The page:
La Rebelión de Atlas (la película)

13 pensamientos en “La Rebelión de Atlas (la película)

  1. Leí un poco más de 3/4 partes del libro pero lo tuve que dejar porque eran todas pálidas. Era una mala noticia tras otra. Pero la idea central de la novela me pareció muy interesante.

    Nota aparte: Francisco Danconia debería ser interpretado por Ricardo Fort.

    Un saludo!

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  2. Yo no leí el libro y no creo que lo haga dado que no acostumbro leer largas novelas. Pero pienso que la película es una buena noticia. Muchos teóricos de la EA se han acercado a la tradición gracias a Ayn Rand. Richard Ebeling es un ejemplo.
    Pienso que la defensa del capitalismo y del empresario quedarán bien representados en la película. Ya veremos!

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  3. R. Ebeling cuenta su experiencia:

    “Por casualidad me encontré con dos personas que me introdujeron en los escritos de Ayn Rand. Primero leí sus libros: The Virtue of Selfishness [La virtud del egoísmo] y Capitalism: the Unknown Ideal [Capitalismo: el ideal desconocido], que no son sus novelas de ficción. Me ofreció una visión radicalmente diferente del hombre, la sociedad y el Estado, presentándome una comprensión filosófica y moral y una defensa del individuo y sus derechos a la vida, la libertad y la propiedad. Aquí había una concepción del hombre que, al mismo tiempo, se basaba en la realidad y la ética.

    Pronto leí sus novelas, The Fountainhead [El manantial] y Atlas Shrugged [La rebelión de Atlas], donde se presenta toda su filosofía del hombre y de la vida. Yo vivía en Hollywood, California, en ese momento. Me enteré que se ofrecía un programa de conferencias grabadas sobre la filosofía de Rand del Objetivismo no muy lejos de mi casa, al que empecé a asistir regularmente.

    Los organizadores de las conferencias grabadas vendían ejemplares de libros de autores que fueron recomendados por Ayn Rand, trabajos que eran considerados consistentes y / o complementarios a las ideas en sus propios escritos. Entre ellos estaban Ludwig von Mises, Henry Hazlitt, Frederic Bastiat, William Graham Sumner, Herbert Spencer, e Isabel Patterson.”

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  4. Estoy terminando la novela (Atlas) y he leído varios de sus ensayos más filosóficos, tales como los que están contenidos en ‘The virtue of selfishness’.
    Tal como Adrián, ceo que es una buena noticia que se haya hecho la película (en realidad, si todo sale bien, van a ser tres partes). No obstante, me parece que muchos de los seguidores de Rand, por no decir ella misma, tienden rápida e irreflexivamente a la grandilocuencia. Cito como ejemplo el documental posteado: “AS desafía 2000 años de filosofía”. Soy el primero en afirmar que la obra de Rand contiene muy interesantes intuiciones, mas la etiqueta de “sistema filosófico acabado” le queda muy grande y la filosofía randiana -si existe tal cosa- es por demás de cuestionable.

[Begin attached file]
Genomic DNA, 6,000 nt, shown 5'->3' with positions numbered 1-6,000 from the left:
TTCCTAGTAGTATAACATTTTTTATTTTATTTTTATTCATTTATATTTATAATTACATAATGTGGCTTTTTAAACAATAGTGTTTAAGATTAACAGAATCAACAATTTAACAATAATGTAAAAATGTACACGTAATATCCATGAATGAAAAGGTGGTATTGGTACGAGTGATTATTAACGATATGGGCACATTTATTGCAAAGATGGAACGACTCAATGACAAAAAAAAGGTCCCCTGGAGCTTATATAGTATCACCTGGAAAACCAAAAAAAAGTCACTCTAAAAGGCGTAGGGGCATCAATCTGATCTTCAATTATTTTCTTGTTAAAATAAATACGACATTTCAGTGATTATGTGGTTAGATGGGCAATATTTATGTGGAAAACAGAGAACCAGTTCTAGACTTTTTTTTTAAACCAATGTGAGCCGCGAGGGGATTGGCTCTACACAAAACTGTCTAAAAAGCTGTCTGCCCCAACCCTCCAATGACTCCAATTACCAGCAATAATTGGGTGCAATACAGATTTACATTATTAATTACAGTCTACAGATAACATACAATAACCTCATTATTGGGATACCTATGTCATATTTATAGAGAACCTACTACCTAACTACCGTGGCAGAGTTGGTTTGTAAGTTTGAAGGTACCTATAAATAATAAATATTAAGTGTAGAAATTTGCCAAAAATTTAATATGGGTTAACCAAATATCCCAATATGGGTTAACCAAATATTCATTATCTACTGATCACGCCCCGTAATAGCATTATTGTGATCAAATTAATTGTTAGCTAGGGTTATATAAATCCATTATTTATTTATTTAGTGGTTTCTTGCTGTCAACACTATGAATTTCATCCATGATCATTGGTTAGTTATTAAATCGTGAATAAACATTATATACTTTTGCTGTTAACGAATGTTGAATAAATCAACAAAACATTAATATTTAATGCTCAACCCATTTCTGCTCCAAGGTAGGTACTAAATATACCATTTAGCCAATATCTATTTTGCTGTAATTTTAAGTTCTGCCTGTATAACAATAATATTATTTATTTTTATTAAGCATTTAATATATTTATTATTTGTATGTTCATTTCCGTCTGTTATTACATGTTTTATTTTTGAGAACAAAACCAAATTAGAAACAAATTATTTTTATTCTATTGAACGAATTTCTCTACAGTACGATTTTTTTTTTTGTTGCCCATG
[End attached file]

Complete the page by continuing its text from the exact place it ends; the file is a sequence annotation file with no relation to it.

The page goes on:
En definitiva, vale tomar lo válido pero sin hacer una transfiguración incorrecta de los aportes randianos.

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  5. Hola Amigos:
    Definitivamente, luego de esperarla por veinteicinco años, creo que finalmente es una buena noticia que se haya hecho la película. Sólo pude ver algunas partecitas subidas a youtube. Al principio no me gustó mucho, pues hubiese preferido que la hubieran ambientado en los ’50, donde transcurre la historia, y no en la actualidad, con trenes aerodinámicos y rascacielos de vidrio. Luego me explicaron que por una razón presupuestaria no se la pudo ambientar en su época. Cuesta muy cara la ambientación y la película tuvo un presupuesto bajo, de hecho no hay ningún actor demasiado conocido.
    Todavía son algo escéptico respecto de que se pueda transmitir la idea de la novela en la película (en las tres partes que se harán aparentemente). ¿cómo sintetizar el discurso de John Galt en 15 minutos?).
    Eso sin entrar a discutir sobre la cuestionabilidad o incuestionabilidad de la filosofía randiana. Es evidente que Rand no era una filósofa en los términos en que pueden serlo Federico o Gabriel. Tampoco Bastiat era un economista en los términos en que lo fueron Mises o Hayek, o Kirzner, y sin embargo hizo un aporte esencial al pensamiento económico.
    Basta con ver la manera en que la forma de presentar argumentos éticos en defensa del capitalismo tuvo influencia en muchísima gente. A mi Rand me cambió la vida cuando la leí a los 20 años de un modo en que no pudo hacerlo ni Mises ni Hayek. Y “cambiar la vida” no significa que me formó intelectualmente, sino que me dio muchas cosas en qué pernsar en términos de valores fundamentales. Por supuesto nunca se me ocurrió que el pensamiento filosófico comenzara y terminara con Rand, y en eso Federico tiene razón.